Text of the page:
along with estrogen, the risk of endometrial cancer is reduced substantially Risk Factors Women who have been treated with tamoxifen, a drug used to prevent and treat breast cancer, may have a slightly increased risk of developing endometrial cancer. Sex, Age, Family History Irregular menstrual periods Early first menstruation or late menopause Infertility Obesity Diabetes Hypertension Estrogen replacement therapy and/or Tamoxifen
Bleeding between normal periods in premenopausal women in women older than 40: extremely long, heavy, or frequent episodes of bleeding (may indicate premalignant changes).
Anemia, caused by chronic loss of blood. (This may occur if the woman has ignored symptoms of prolonged or frequent abnormal menstrual bleeding.) Lower abdominal pain or pelvic cramping. Thin white or clear vaginal discharge in postmenopausal women. Weight loss.
experts aren't sure what causes type 2 cancers, but they don't seem to be caused by too much estrogen
TYPE I not very aggressive slow to spread to other tissues grades 1 and 2 endometrial cancers are "type 1" endometrial cancer occur most commonly in pre- and peri-menopausal women history of unopposed estrogen exposure and/orendometrial hyperplasia carry a good prognosis.
TYPE II occur in older, post-menopausal women more common in African-Americans more likely to grow and spread outside of the uterus carry a poorer prognosis
Example of type I cancer Endometrial adenocarcinoma
Uterine papillary serous carcinoma uterine papillary serous carcinoma (UPSC) is an uncommon form of endometrial cancer that typically arises in postmenopausal women. is the worst type since it is very aggressive and tends to come back even when caught early. It represents 5% of uterine cancers. It is typically diagnosed on endometrial biopsy, prompted by post-menopausal bleeding. It arises in the setting of endometrial atrophy and is classified as a type II endometrial cancer.
uterine clear cell carcinoma Uterine clear cell carcinoma (CC) is a rare form of endometrial cancer with distinct morphological features on pathology; it is aggressive and has high recurrence rate. is an aggressive cancer accounting for about 2% of uterine cancers. It is associated with a woman's mother having used a hormone called DES while pregnant, and is getting less common with DES no longer used. Like uterine papillary serous carcinoma CC does not develop from endometrial hyperplasia and is not hormone sensitive, rather it arises from an atrophic endometrium.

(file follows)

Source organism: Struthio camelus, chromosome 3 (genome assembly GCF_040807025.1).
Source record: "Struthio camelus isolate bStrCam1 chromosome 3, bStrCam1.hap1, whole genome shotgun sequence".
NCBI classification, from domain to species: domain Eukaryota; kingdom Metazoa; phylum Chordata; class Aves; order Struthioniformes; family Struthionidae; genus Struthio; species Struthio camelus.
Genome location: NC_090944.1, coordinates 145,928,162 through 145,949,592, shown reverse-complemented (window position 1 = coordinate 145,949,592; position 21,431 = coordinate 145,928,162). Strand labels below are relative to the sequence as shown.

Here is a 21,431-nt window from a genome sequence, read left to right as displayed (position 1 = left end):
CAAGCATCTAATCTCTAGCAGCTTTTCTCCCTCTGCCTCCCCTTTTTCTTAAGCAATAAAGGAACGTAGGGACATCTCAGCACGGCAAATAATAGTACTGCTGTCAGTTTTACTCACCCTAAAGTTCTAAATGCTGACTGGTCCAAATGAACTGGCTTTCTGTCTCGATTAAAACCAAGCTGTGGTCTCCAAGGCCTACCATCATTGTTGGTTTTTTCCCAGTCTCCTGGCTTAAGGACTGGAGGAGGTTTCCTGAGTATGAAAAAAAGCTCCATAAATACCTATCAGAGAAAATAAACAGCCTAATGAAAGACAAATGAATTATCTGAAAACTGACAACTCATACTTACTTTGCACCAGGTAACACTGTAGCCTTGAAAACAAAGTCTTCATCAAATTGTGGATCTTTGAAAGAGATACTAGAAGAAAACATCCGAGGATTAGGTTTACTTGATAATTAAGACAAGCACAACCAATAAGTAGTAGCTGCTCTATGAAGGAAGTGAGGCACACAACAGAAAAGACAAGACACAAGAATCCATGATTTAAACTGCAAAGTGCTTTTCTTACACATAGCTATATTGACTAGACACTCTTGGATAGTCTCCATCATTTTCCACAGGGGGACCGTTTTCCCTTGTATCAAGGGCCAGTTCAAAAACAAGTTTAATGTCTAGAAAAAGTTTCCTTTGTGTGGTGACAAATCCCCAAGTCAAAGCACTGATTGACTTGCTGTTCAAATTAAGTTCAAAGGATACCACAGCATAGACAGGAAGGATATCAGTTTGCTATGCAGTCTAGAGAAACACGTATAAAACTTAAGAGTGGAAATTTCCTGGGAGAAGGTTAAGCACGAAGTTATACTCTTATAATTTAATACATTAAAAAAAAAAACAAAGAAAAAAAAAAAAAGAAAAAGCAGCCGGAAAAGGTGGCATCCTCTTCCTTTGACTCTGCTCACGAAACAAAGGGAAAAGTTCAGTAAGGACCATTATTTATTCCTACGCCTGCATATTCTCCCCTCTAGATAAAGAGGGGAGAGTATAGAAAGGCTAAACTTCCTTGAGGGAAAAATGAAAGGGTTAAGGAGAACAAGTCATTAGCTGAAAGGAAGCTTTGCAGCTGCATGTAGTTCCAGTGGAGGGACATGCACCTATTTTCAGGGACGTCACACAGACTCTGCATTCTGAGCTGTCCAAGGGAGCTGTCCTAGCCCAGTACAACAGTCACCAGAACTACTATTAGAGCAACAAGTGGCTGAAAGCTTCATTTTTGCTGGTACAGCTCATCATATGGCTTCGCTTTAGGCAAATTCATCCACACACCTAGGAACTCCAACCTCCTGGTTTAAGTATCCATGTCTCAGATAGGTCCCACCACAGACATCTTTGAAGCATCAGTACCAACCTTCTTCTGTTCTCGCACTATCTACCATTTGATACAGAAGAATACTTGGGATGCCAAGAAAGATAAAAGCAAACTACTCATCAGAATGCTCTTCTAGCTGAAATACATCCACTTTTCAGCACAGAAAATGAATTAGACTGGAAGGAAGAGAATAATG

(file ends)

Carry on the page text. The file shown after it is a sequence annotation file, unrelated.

Treatment for endometrial cancer Depends on the stage of the disease and the overall health of the patient. Primary treatment is the surgery (removal of the tumor ). Radiation therapy, hormone therapy, and/or chemotherapy may be used as adjuvant treatment (i.e., in addition to surgery) in patients with metastatic or recurrent disease.
Surgery Surgery(removing the tumor in an operation) for endometrial cancer is also known as hysterectomy which the uterus is surgically removed with or without other organs or tissues.
Total hysterectomy: Surgery to remove the uterus, including the cervix Total hysterectomy with salpingo-oophorectomy: the uterus and cervix plus one ovary and fallopian tube are removed unilateral the uterus and cervix plus both ovaries and fallopian tubes are removed bilateral
Radical hysterectomy: The uterus, cervix, both ovaries, both fallopian tubes, plus part of the vagina, and nearby tissueare removed These procedures are done using a low transverse incision or a vertical incision Part of vagina
Chemotherapy Treatment that uses drugs to stop the growth of cancer cells, either by killing the cells or by stopping the cells from dividing. Treatment usually involves a combination of two or three chemotherapy drugs. This treatment may be considered in some cases, especially for those with stage 3 and 4 disease.